FDA warns biohackers over DIY gene therapy

Biohackers were on the receiving end of an FDA warning this week, one that advised DIYers that publicly available gene therapy kits are illegal. Gene therapy is the process of using genetic material for manipulating or in some way modifying the expression of a gene. Brave — or foolish, perhaps — biohackers have taken to self-administering their own gene therapies, and the FDA isn't happy about it.

Biohackers are a mostly underground collective of individuals who are hacking their own bodies for various reasons. Perhaps the best known version of this is implanting a magnet in one's fingertip, something that enables the recipient to feel magnetic fields. Some braver souls have taken these processes to greater — and sometimes bizarre — extremes, but perhaps the biggest of them all is DIY gene therapy.

The FDA's Center for Biologics Evaluation and Research (CBER) division regulates gene therapy products, but that hasn't stopped some companies from selling do-it-yourself kits online. "The sale of these [DIY gene therapy kits] is against the law," the FDA said in a recent statement.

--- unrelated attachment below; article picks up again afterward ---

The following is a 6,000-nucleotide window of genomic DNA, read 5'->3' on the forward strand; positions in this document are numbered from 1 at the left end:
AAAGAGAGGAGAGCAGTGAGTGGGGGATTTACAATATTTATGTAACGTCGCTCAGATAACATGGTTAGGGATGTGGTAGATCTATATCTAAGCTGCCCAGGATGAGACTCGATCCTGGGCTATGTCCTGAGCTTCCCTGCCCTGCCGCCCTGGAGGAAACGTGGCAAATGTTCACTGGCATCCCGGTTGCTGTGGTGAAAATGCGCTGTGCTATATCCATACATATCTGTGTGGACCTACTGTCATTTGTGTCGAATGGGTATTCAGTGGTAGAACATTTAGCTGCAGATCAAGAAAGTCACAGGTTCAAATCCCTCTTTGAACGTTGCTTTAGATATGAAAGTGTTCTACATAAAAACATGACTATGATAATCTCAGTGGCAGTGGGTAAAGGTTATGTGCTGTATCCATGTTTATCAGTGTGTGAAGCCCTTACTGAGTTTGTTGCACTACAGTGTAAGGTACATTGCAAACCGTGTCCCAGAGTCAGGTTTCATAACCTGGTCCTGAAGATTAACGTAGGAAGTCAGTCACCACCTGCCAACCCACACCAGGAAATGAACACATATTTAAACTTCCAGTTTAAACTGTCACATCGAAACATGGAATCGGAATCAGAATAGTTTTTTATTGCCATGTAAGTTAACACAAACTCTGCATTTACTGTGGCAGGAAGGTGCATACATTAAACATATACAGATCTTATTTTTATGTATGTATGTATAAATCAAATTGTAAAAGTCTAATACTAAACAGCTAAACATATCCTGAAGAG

"FDA is concerned about the safety risks involved. Consumers are cautioned to make sure that any gene therapy they are considering has either been approved by FDA or is being studied under appropriate regulatory oversight."

A pair of companies offering DIY gene therapy will still offer them, however, according to MIT Technology Review. Those companies are Ascendance Biomedical and The Odin, though neither were mentioned by name in the FDA's statement. Neither company, at least at this point, have been contacted by the agency. Silence on the matter doesn't mean the FDA isn't planning action in the future, however.

SOURCE: MIT Review Technology